There is no shortage of solutions for the perceived problems with Portland’s working waterfront.

In the 1980s, when commercial and residential development appeared poised to drive out the businesses that depend on access to the water, the solution was a citizen-initiated ban on all non-marine uses.

Now, property owners say the water-dependent businesses don’t produce enough income to pay for maintenance, and they propose relaxing the zoning, letting them rent to businesses that are now barred.

What’s needed now is a solution that recognizes the importance of Portland’s working waterfront, while allowing for the kind of diverse development that lets the property owners and the city capitalize on the desirability of being near the water.

The city Council’s Community Development Committee is rightly working with all the stakeholders to find a compromise that lets both water-dependent and compatible non-marine businesses coexist on limited real estate.

The outcome may not be what either side wants at this point, but it would be better than an overly broad zoning approach that benefits one side over the other.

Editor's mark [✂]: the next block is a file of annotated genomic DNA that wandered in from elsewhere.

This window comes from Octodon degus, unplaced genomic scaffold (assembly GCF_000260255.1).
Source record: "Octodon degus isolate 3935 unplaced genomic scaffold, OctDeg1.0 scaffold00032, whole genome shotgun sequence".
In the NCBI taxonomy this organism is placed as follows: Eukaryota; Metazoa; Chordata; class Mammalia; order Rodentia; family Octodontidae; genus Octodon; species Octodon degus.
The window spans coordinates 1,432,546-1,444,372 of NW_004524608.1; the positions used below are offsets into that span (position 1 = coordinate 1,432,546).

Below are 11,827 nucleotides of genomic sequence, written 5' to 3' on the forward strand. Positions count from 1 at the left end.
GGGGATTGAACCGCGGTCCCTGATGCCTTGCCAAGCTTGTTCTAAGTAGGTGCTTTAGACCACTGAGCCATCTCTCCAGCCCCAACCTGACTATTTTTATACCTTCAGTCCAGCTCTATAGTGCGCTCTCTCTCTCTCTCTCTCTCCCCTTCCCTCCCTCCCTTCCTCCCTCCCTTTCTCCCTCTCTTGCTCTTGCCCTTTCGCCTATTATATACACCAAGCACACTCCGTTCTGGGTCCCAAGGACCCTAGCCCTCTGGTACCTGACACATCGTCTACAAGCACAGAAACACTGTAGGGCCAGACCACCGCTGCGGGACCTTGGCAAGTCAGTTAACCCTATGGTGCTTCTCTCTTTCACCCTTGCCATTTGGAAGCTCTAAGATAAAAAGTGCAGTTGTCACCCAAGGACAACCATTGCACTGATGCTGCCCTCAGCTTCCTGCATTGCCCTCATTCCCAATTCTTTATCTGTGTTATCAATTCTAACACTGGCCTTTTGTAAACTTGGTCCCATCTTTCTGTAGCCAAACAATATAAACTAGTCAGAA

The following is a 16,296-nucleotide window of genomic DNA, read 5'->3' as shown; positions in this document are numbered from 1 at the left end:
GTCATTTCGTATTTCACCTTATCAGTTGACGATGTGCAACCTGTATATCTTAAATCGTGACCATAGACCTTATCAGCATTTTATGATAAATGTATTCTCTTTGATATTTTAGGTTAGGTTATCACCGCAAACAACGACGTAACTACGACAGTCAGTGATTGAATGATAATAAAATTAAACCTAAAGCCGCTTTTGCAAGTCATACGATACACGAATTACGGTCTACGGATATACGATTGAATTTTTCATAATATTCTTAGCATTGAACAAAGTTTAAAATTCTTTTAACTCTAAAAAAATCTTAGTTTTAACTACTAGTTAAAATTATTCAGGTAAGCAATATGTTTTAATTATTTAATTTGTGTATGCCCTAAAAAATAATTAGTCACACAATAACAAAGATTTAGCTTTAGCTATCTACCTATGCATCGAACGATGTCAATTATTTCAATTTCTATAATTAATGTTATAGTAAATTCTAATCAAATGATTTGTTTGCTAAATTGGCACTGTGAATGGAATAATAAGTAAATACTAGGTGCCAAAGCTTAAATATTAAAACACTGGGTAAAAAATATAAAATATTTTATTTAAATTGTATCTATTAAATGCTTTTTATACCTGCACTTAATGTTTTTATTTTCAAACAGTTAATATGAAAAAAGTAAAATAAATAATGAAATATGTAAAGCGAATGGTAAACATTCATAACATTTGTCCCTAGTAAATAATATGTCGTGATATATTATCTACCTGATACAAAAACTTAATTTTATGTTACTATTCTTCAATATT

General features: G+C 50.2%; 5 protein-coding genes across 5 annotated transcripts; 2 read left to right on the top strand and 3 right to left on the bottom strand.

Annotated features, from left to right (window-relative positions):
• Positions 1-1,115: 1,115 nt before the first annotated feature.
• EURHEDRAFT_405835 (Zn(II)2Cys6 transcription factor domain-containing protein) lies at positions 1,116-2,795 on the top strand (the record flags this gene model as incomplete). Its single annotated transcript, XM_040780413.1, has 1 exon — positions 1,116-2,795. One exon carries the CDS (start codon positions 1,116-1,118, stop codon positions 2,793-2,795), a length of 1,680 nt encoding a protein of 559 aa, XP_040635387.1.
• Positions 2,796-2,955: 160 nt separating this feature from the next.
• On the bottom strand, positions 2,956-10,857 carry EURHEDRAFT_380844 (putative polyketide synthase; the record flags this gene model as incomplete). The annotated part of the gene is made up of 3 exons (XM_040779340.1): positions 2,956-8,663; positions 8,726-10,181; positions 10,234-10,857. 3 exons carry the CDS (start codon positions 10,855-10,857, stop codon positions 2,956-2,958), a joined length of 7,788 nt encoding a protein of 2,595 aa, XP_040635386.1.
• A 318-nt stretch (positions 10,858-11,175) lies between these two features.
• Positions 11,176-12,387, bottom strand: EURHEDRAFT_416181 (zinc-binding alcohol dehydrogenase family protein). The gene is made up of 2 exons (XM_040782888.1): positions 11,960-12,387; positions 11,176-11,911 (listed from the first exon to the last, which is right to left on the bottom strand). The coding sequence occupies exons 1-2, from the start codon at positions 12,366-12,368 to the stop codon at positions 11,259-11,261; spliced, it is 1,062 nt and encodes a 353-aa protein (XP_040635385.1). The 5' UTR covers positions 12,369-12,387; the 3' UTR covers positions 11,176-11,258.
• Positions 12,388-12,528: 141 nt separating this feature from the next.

Protections should be built into the ordinance to make sure that increased revenue from non-marine uses are actually invested in piers and other infrastructure. The zoning should also reflect the difference between property right on Commercial Street and the ends of the piers and should treat them differently.

Also, the zoning deal should protect existing water-dependent users from being displaced by other kinds of businesses. None of these conflicts is easy to resolve, but those are the kinds of resolutions that will work.


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